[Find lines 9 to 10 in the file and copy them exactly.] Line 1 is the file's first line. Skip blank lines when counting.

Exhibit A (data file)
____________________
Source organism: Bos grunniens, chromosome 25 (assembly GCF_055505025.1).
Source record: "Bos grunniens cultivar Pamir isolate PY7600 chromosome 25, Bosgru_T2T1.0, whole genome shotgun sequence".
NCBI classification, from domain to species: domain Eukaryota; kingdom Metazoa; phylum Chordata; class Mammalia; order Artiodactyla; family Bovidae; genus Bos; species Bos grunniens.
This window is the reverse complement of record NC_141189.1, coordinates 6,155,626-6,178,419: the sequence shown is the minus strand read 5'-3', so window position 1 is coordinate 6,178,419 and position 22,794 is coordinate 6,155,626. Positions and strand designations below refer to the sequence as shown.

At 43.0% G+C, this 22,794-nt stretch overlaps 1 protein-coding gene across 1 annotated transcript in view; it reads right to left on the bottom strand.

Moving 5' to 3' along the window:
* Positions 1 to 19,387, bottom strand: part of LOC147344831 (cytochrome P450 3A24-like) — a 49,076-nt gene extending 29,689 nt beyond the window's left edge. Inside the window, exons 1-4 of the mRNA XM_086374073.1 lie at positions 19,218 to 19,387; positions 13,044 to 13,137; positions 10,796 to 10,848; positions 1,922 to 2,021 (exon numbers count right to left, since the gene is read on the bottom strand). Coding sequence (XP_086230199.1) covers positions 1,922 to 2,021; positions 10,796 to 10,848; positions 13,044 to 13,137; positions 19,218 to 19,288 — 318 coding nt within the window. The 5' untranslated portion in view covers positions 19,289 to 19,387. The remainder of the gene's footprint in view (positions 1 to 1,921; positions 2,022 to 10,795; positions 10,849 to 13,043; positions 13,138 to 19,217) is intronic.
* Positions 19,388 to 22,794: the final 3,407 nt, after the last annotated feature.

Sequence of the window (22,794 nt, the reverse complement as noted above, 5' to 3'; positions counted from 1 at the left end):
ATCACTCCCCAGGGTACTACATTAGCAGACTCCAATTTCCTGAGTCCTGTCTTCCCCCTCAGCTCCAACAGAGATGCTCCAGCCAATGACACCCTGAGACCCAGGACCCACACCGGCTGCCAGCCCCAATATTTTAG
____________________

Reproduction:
Sequence of the window (22,794 nt, the reverse complement as noted above, 5' to 3'; positions counted from 1 at the left end):
ATCACTCCCCAGGGTACTACATTAGCAGACTCCAATTTCCTGAGTCCTGTCTTCCCCCTCAGCTCCAACAGAGATGCTCCAGCCAATGACACCCTGAGACCCAGGACCCACACCGGCTGCCAGCCCCAATATTTTAG